“We asked, ‘Where can we to find the commonalities in the data, so as to avoid having HAI’s from occurring?’” Proux added.

The study collected data from ICU, brain surgery, stomach surgery and knee issue patients at the Hospices Civil de Lyon. Studying and redacting the data was a massive undertaking, as no sensitive information could leave the hospital.

“They were a lot of personal data in these reports. We had to move them outside of the hospital so we could work on them. We removed any personal information, such as doctor’s names, nurse’s names, addresses — any information that could go back to the patient,” Proux said.

FactSpotter compiled the information into a narrative order, making note of information such as drugs, bacteria, infections, temperatures or viruses. “It was very important to keep the chronology of the events, in order to make the distinction between hospital acquired infection and some other infection,” according to Proux, who said the system was able to detect 93 percent of problems, with an 87 percent accuracy rate.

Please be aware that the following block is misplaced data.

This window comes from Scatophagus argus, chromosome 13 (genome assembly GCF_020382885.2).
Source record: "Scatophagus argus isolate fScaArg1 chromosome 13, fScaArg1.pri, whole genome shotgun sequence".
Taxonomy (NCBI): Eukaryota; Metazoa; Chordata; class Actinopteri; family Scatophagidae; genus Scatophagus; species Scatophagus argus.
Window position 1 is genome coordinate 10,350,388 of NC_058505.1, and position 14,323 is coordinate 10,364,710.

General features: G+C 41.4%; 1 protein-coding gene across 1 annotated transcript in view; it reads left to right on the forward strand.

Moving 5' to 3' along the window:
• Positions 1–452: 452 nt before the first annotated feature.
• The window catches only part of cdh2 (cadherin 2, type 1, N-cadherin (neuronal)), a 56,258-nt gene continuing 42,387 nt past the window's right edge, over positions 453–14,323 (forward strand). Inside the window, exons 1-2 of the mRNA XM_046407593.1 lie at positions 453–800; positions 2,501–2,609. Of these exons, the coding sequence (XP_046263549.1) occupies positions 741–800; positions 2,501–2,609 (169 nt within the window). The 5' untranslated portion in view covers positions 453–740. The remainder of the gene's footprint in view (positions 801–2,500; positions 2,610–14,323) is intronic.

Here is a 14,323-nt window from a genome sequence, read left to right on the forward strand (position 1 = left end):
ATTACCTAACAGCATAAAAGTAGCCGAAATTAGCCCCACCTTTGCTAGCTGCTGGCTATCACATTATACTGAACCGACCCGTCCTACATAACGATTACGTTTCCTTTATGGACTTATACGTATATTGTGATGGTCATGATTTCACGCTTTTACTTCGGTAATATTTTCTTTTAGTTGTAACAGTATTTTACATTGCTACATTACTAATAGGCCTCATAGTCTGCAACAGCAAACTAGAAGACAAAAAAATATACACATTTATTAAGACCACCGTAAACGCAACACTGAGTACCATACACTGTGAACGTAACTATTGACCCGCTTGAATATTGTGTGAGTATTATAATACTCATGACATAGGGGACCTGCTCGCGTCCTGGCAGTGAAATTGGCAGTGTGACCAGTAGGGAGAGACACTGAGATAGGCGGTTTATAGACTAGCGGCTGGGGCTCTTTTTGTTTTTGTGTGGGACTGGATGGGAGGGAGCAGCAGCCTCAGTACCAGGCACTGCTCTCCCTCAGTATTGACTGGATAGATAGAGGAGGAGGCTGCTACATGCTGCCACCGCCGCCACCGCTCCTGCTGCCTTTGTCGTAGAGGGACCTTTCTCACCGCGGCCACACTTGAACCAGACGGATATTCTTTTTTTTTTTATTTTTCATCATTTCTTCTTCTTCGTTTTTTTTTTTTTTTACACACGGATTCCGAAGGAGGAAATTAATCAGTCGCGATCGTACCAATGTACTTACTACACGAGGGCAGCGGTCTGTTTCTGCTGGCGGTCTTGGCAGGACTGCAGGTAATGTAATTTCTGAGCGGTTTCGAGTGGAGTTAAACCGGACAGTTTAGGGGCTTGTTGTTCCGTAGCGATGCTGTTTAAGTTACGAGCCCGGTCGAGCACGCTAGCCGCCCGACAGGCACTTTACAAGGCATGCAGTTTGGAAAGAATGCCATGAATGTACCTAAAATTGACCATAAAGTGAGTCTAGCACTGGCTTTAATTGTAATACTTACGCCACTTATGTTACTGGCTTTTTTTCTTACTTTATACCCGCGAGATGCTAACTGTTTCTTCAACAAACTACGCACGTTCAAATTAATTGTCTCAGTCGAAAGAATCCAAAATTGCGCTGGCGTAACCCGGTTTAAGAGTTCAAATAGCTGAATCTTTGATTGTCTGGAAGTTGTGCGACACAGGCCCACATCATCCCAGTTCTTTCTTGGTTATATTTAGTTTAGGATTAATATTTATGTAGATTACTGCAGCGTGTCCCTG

“Text is still an important communication channel,” Proux said, adding that he and his researchers were constantly grappling with the question of whether their collected data would be sufficient in predicting infections. “Fortunately, the answer is yes.”

All the developers said a combination of techniques is needed to effectively combat HAI’s. “It’s very much, technology plus current best practices,” Maugham said.

But most important, suggested Malina, was a shift towards embracing change.

“The general culture of a hospital is a resistance to new ideas and they need to be very transparent and open to what is not working.”